WASHINGTON ― United Technologies Corp’s. interest in acquiring Goodrich Corp. marks the start of a more active consolidation phase in the U.S. aerospace and defense industry that could ultimately winnow the current field of five or six prime contractors.
Industry executives expect more takeovers of second- and third-tier defense suppliers in coming months and say there could even be changes in the top tier, depending on the depth of defense spending cuts mandated by U.S. budget deficits.
For years, experts ruled out further consolidation among the biggest arms makers after the mega-mergers sparked by the end of the Cold War. But the prospect of deep spending cuts and continued pressure on companies to generate profits have revived the specter of bigger mergers.
Deals in recent years have been smaller, punctuated only by the $5 billion takeover of U.S. defense contractor DRS Technologies by Italy’s Finmeccanica SpA in 2008.
If United Tech prevails in its bid to acquire Goodrich — a deal likely valued at around $12 billion — that would probably be the harbinger of other large deals.
“This changes the whole spectrum,” said one senior defense industry executive. “Everything’s on the table now. I’m not saying it’s going to happen, but it’s a whole new ballgame.”
Another senior executive agreed, saying, “This feels like the early 1990s again. We’re in for some turbulent times.”
The biggest companies in the U.S. defense market are Lockheed Martin Corp., Boeing Co., Northrop Grumman Corp., General Dynamics Corp. and Raytheon Co., as well as Britain’s BAE Systems.
After a decade of sharp growth in defense spending, the U.S. Defense Department is now scrambling to cut at least $350 billion from previous spending projections, and that could rise to $900 billion unless Congress finds at least $1.2 trillion in deficit cuts by year-end.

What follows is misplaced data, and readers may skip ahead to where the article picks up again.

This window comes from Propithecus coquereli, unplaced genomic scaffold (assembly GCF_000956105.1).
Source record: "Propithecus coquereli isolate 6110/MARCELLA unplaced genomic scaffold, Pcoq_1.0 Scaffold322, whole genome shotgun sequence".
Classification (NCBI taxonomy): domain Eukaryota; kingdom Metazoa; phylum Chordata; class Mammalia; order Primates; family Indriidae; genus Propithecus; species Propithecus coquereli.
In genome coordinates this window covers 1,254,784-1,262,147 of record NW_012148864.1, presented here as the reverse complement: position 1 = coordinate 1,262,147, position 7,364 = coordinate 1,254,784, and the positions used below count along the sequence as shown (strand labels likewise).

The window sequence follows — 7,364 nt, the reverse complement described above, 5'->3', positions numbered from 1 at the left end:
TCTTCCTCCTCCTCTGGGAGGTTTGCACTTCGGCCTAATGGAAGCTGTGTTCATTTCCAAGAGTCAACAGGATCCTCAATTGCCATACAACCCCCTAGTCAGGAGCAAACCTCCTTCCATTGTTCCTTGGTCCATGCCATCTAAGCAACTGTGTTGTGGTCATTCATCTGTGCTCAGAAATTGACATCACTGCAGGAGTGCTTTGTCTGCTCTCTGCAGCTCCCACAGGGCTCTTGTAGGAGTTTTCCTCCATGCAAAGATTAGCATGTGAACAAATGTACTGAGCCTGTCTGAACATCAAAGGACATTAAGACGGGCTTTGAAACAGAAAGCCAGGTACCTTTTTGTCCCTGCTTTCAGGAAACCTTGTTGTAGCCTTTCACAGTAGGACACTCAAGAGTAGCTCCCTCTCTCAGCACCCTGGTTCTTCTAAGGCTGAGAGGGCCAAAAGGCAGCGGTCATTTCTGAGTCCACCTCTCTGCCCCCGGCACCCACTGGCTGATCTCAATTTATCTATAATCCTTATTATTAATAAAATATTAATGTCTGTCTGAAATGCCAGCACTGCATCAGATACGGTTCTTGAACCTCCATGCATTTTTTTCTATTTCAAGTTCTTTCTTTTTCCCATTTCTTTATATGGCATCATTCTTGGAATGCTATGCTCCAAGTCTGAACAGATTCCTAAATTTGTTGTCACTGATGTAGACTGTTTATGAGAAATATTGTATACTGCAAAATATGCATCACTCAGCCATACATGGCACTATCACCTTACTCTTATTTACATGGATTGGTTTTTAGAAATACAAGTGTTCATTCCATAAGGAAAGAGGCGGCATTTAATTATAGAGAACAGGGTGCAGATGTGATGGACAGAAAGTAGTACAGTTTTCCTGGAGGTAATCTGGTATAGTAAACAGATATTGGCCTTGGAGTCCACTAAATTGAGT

Budget pressures have already scaled back new weapons programs, and lawmakers have taken aim at additional projects in recent weeks — leaving less work for defense companies to divvy up. Many companies have shifted into services, and that trend will continue. Others are looking to diversify into more commercial work to offset the drop in government orders.
“You have a lot of defense companies that are cash-rich and are looking at ways to move into adjacent areas; it’s possible that they would expand what they do in commercial aerospace,” said Philip Finnegan, director of corporate analysis for the Teal Group, an aerospace consultancy in Fairfax, Va.
Defense Undersecretary Ashton Carter and other officials had tried for the past year to assure industry executives that they would be able to stave off big spending cuts.
But those hopes have been overtaken by a new reality, said defense analyst Loren Thompson of the Lexington Institute. “What Secretary Carter told the defense industry about its future prospects just isn’t panning out,” he said.
Brett Lambert, deputy assistant secretary of defense, manufacturing and industrial base policy, this month acknowledged the toll that uncertainty was taking on the sector.
Given the difficult economic climate, the Defense Department fully expects more mergers, acquisitions and spinoffs in coming years, mostly in the supplier base, Lambert told the Reuters Aerospace and Defense Summit in Washington.
While the Pentagon was comfortable with the current number of prime contractors, it was not “ruling anything out,” he said.
Adam Palmer, who manages aerospace and defense investments for the Carlyle Group private equity firm, told Reuters that defense officials might rethink their opposition to big mergers if spending cuts gut the market for certain types of weapons.
Carter, nominated for the No. 2 job at the Defense Department, is no stranger to defense consolidation, having attended the 1993 “Last Supper” where his friend and mentor, then-Deputy